Providence and the Goat Ranch
Edmund Gosse it was who told his good friend Robert Louis Stevenson, that the latter’s intention to travel alone to the New World, all the way to California, to marry a married woman, was an “enterprise of madness.”
All of Stevenson’s friends and his parents feared that RLS was on a suicidal mission of questionable purpose. As Sidney Colvin put it to William Earnest Henley, “So you see he has gone to the Far West, ill, and with every condition to make him worse. If it wasn’t for the frailness, I wouldn’t mind, but if that spirit will go playing fast and loose with its body, the body will someday decline the association … “ On the same subject, the amateur emigrant’s father, Thomas Stevenson, had told Colvin: “For God’s sake use your influence. Is it fair that we should be half-murdered by his conduct? … I see nothing but destruction to himself as well as to all of us.”
Colvin was right. His friend and protege was playing fast and loose with his body. Stevenson refused to accept that he was a certified invalid. “My illness is a thing outside myself,” he would be heard to say over and over again until his will to live pushed him beyond his limits next to the San Clemente Creek high up in the hills behind Monterey, on or about Sept. 12, 1879. The 28-year-old writer from Scotland had three reasons for going there: (1) to give his girlfriend, Mrs. Fanny Osbourne, time and space to sort out her conflicted self, (2) get above the fogs of summer at Monterey which abused his weak lungs and (3) collect material for his next travel book. The Grim Reaper was convinced that he had gone there to die. So who spoiled his party?
To Sidney Colvin, late September: “Here is another curious start in my life. I am living at an Angora goat ranche, in the Coast Line Mountains, eighteen miles from Monterey. I was camping out but got so sick that the two rancheros took me in and tended me. One is an old bear hunter, seventy-two years old, and a captain from the Mexican War; the other a pilgrim and one who was out with the bear flag and under Frémont when California was taken by the States. They are both true frontiersmen, and most kind and pleasant. Cap Smith, the bear hunter, is my physician and I obey him like an oracle … I am, I hope, cured of the itch (eczema) which I got aboard ship…I will not deny that I feel lonely today; but I do not fear to go on, for I am doing right…I should say to you, if you were a praying man, pray for me.”
The incident at San Clemente Creek that had brought RLS from his horse to the ground was apparently a dizzy spell preceding a total collapse. “I was pretty near slain,” wrote the amateur emigrant to his friend in England, Edmund Gosse. “My spirit lay down and kicked for three days … two nights I lay out under a tree, in a sort of stupor…It was an odd, miserable piece of my life; and according to all rule, it should have been my death.”
Story has it that while RLS was in and out of consciousness, tormented at night by “bells ringing and the tree frogs singing when each new noise was enough to set me mad,” his horse wandered a good way off and it’s easy to suspect that Stevenson’s invisible protector was still on the job when said horse wandered onto the Jonathan Wright ranch. A saddled horse minus its rider was more than often a sign of trouble for someone in frontier country and two good samaritans went to look and found and retrieved Robert Louis Stevenson from the clutches of the Grim Reaper, like Wily Wolf in The Roadrunner cartoons, foiled again. Thanks to his rescuers, the world would not be deprived of the likes of Long John Silver and Dr. Jekyll and Mr. Hyde and much more.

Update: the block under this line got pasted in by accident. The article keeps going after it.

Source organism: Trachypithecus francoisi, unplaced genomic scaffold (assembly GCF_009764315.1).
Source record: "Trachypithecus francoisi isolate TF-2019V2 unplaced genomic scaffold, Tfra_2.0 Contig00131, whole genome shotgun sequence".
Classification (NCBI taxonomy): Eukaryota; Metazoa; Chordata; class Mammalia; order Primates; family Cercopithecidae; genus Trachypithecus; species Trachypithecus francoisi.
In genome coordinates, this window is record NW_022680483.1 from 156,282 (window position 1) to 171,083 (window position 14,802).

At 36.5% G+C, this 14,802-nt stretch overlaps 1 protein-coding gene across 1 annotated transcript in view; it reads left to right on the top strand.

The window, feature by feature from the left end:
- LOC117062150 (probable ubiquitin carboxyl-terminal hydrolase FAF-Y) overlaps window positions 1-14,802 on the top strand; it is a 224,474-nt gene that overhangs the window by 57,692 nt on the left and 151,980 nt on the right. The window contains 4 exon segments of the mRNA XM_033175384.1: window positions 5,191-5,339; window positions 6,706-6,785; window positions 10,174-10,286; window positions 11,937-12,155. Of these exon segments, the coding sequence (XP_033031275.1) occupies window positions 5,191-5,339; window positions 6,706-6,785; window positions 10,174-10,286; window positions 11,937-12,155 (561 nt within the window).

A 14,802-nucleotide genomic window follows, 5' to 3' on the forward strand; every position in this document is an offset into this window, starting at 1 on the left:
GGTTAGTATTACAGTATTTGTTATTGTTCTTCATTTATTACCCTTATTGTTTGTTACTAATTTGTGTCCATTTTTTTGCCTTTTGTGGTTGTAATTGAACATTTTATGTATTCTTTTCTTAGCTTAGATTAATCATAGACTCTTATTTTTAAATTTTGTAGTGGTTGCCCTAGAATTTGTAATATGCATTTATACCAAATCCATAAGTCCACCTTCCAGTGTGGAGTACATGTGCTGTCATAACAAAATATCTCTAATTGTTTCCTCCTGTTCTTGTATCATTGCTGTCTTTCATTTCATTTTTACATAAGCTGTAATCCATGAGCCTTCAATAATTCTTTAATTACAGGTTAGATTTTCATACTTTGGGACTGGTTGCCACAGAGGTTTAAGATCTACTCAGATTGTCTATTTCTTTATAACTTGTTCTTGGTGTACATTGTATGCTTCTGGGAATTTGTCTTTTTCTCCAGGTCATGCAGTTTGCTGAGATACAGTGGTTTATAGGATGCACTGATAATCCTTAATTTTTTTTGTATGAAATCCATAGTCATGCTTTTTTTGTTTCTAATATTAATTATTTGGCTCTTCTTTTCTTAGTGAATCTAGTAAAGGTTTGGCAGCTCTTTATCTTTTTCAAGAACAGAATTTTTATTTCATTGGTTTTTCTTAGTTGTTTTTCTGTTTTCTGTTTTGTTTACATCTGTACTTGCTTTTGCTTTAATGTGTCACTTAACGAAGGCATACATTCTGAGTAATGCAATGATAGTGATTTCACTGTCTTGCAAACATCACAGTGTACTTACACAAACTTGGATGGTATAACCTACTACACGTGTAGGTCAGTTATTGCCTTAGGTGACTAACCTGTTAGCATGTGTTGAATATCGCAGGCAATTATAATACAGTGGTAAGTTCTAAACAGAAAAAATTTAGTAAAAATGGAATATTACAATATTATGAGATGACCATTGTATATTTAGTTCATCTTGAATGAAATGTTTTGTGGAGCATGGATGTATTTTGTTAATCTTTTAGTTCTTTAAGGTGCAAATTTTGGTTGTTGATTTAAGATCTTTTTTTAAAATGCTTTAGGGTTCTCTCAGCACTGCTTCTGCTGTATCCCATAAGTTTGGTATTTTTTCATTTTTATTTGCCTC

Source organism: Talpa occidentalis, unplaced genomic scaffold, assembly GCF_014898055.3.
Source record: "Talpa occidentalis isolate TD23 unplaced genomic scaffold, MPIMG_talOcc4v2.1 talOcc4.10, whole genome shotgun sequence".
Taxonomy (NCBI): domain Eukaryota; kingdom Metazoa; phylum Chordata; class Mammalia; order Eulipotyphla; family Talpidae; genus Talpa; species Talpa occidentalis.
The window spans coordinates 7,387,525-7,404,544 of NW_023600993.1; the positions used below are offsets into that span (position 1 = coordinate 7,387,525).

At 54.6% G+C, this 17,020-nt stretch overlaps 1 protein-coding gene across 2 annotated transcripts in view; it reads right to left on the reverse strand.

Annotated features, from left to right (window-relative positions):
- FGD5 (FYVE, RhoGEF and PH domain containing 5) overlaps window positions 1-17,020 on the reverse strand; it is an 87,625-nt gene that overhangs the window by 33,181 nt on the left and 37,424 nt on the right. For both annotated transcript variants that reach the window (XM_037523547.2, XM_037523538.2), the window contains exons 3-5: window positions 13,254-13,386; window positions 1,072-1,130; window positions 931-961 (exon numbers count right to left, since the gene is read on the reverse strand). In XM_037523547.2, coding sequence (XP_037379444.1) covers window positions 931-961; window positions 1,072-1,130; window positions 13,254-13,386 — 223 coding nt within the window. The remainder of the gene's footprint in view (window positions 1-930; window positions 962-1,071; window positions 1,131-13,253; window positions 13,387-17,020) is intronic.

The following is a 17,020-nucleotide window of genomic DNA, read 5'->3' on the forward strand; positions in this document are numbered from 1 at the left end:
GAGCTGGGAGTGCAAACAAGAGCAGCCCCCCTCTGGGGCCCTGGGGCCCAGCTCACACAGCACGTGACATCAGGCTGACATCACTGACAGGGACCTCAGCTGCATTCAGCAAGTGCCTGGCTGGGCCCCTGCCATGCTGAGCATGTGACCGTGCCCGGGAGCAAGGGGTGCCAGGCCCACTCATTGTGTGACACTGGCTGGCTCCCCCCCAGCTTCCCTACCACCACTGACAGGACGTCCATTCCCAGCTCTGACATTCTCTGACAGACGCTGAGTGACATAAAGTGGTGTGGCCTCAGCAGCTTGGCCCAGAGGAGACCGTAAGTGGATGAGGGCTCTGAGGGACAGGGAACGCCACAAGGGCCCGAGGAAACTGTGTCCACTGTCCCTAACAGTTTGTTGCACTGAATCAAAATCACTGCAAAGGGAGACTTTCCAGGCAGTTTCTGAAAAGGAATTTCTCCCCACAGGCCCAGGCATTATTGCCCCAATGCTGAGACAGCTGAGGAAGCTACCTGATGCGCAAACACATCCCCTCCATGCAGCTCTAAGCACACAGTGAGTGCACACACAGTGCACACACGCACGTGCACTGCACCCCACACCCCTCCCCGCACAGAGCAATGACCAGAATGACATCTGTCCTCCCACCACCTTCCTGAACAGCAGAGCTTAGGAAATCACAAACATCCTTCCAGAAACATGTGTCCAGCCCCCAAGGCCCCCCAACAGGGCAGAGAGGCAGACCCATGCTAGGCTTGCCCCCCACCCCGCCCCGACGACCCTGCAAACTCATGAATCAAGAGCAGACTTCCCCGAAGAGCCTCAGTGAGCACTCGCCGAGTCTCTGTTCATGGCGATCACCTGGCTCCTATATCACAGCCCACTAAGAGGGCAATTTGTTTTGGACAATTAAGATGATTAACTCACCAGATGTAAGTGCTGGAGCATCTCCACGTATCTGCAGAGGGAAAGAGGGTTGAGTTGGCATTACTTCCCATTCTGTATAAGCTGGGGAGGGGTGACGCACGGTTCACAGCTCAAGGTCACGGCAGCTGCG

What the two frontiersmen saw with their eyes when they found the missing rider must have ranked high among the most pathetic looking specimens of humanity in their combined experience, an all-time loser, certainly no clue of future greatness here. Just like Fred Martin, Adirondack guide, had said to Dr. Trudeau, in 1873, when he carried the latter into his room at Paul Smith’s hotel: “Why, Doc, you ain’t no heavier than a dried lambskin!” So it was when Anson Smith, the bear hunter, carried his unexpected patient into his cabin, six years later, in the Carmel hills, so far gone was the ailing Scotsman.
The Wright ranch would be hospital and home for about three weeks for RLS and he would get to know the people living there. Besides his rescuers, Wright and Smith, there was Tom the Indian and Wright’s daughters, Sarah and Dolly. Their mother was sick and under the care of their aunt in Monterey. It would be days before Stevenson could talk and walk again.
Dolly and Sarah Wright were about the same age as were the ten-year-old twins Blanche and Bertha Baker, when they knew RLS in Saranac Lake in the winter of 1887-88. To the Wrights, their guest was an amazingly odd and unbelievably skinny creature down on his luck. To the Bakers, he would be all of the above except by then the loser from the goat ranch would be an international celebrity. Robert Louis Stevenson had good values and as soon as he was able he began to tutor the Wright girls to pay his way. Louis had lucked out again with a new lease on life and it was at the Wright ranch that he began to pull together the notes for his hard luck book, “The Amateur Emigrant.”